Subscriber Post by Colin Reis on October 12th, 2015 at 11:26 am
[This post was submitted by BikePortland subscriber Colin Reis. See more BikePortlander Posts here.]
If you live in North Portland anywhere west of Denver Avenue, then you’re probably familiar with Greeley Avenue. It cuts diagonally from Arbor Lodge neighborhood through Overlook and towards the Fremont Bridge, where it meets up with Interstate Avenue. This means that if you biked south on Greeley from St. Johns or The University of Portland, the 12 blocks that you’d have to travel to get from Greeley to Interstate @ Killingsworth Avenue would be avoided entirely because of Greeley’s diagonal tilt. If you prefer direct and efficient routes, hopefully you’ve signed on by now, especially if you’re a North Portland resident. A nice bonus is that Greeley goes right through the Adidas Factory with all of its flair.
Being Overlook residents, my wife or I take Greeley on pretty much a daily basis. Yet, I have noticed that there’s rarely much bike traffic along Greeley, which is part of why I chose to profile this bike route. One thing I forgot to mention is that Greeley is located on a pretty massive hill that goes down when headed south and uphill when headed North (the Overlook neighborhood got its name for a reason). Here’s a look at downward slope heading south towards downtown.
When I bike down the hill I am peddling the entire time and reach a velocity of close to 30mph. The only issue is that close to the bottom of the hill, there’s an awkward transition where bikers must cross over an entry lane where cars may be entering Greeley from Swan Island.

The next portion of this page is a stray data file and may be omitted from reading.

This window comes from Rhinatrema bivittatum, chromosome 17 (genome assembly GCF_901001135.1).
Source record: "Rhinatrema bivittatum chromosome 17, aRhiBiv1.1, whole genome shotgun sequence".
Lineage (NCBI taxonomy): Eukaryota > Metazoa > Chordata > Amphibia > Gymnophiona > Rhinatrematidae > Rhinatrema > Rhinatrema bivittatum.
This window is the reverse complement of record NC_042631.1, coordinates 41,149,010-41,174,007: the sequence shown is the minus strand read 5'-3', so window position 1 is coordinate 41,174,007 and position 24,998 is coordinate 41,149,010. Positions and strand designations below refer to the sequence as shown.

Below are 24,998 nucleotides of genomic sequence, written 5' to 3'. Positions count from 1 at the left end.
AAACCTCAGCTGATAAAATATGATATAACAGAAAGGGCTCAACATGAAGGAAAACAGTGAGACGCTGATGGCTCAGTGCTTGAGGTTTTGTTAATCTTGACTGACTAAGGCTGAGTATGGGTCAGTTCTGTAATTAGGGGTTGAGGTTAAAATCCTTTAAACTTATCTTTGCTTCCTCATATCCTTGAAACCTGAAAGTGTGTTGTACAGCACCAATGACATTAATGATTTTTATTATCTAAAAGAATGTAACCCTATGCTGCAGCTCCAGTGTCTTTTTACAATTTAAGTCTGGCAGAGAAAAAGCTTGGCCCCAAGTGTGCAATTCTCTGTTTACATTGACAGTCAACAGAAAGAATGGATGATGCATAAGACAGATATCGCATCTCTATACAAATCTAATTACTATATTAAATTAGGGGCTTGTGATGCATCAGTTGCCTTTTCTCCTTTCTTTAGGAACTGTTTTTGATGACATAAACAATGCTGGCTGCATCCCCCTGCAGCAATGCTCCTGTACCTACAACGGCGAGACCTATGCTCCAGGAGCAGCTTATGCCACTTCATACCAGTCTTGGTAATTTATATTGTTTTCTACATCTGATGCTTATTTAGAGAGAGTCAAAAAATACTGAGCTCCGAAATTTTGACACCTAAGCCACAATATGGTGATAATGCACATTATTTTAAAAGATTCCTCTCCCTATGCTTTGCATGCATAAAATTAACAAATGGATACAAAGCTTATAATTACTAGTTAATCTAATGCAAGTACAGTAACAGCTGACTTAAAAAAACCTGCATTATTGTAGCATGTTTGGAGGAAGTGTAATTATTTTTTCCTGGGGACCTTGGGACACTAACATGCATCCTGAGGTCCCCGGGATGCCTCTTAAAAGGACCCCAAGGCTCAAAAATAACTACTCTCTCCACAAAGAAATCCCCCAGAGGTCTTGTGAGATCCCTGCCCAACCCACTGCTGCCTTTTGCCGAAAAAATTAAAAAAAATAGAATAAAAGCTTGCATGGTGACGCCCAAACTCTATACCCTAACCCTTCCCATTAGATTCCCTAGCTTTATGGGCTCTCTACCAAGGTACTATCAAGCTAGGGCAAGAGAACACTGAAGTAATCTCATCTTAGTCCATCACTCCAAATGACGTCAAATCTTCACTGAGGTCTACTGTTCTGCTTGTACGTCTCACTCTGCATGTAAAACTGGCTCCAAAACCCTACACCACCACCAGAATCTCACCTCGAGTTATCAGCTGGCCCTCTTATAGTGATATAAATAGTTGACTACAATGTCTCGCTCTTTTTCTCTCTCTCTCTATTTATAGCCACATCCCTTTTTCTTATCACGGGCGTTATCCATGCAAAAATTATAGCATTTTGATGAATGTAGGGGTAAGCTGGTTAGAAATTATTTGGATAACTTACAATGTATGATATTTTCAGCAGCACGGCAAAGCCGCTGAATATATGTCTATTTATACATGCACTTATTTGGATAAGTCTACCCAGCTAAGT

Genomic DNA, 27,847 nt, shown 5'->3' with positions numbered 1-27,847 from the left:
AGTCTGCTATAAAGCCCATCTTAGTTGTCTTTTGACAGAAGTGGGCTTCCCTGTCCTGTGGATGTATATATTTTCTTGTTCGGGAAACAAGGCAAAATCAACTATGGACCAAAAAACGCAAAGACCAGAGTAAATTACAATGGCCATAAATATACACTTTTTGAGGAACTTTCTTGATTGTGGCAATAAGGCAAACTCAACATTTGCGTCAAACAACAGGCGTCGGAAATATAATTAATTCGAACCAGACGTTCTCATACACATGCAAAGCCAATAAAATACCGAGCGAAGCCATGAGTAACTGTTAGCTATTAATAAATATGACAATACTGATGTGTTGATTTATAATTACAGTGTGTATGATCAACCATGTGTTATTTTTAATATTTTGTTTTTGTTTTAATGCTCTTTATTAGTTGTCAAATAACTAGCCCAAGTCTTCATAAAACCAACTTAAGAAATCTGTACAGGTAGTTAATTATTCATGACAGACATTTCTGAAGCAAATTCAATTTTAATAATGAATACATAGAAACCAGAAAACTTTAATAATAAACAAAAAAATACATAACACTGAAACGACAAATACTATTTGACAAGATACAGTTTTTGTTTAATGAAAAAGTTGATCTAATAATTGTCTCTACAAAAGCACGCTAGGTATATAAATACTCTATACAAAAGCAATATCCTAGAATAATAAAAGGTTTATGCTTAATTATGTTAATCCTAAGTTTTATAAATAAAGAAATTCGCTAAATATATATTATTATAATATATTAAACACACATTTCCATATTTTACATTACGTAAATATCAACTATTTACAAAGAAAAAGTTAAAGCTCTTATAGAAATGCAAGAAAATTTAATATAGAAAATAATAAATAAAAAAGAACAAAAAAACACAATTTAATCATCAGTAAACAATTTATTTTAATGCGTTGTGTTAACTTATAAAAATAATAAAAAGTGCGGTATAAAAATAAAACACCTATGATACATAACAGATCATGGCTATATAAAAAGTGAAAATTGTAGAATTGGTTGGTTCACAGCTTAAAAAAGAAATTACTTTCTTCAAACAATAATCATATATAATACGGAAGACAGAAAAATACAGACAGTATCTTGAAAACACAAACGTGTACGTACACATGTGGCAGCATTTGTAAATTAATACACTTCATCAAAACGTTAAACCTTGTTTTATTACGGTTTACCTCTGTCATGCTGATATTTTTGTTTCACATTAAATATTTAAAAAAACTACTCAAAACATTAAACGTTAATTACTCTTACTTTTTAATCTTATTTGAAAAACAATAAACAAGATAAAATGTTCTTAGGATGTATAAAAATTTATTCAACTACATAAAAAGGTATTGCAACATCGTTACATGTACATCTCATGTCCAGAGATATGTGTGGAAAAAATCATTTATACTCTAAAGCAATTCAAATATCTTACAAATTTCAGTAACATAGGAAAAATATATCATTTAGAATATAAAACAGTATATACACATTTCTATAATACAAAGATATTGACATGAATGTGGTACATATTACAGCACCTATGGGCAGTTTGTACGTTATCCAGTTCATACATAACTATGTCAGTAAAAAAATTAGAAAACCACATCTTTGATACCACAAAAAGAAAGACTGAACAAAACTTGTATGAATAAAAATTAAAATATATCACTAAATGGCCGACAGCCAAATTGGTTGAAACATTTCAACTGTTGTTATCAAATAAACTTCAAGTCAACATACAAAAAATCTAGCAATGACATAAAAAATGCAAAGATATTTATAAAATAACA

I’ve biked down this hill more than a hundred times at all hours of the day. Only a handful of times have there been a car merging onto Greeley from this lane where you see the truck merging above. Among those occasions I never had to stop, as I could simply move over into the left lane and bike in the street until the car passed me, then shift over, back into the bike lane. Some people get uncomfortable crossing this lane, but for my wife and I, it’s a non-issue. After reaching the bottom of the hill, there’s a flat straightaway with one more snafu before reaching Interstate. The two car lanes separate with the right going onto the highway and the left heading to Interstate. Biker’s are then left to their own devices to make their way onto Interstate.
Again, I rarely have to stop when crossing this part of Greeley, but the speed limit is 45mph, so some may find this intimidating. Then again, you can see a very long distance, and rarely do you have to wait long for all traffic do clear up. This Greeley route, starting from Killingsworth and ending where Greeley is swallowed up by Interstate is only 1.6 miles, but goes by in a flash. That is, so long as you’re headed downhill!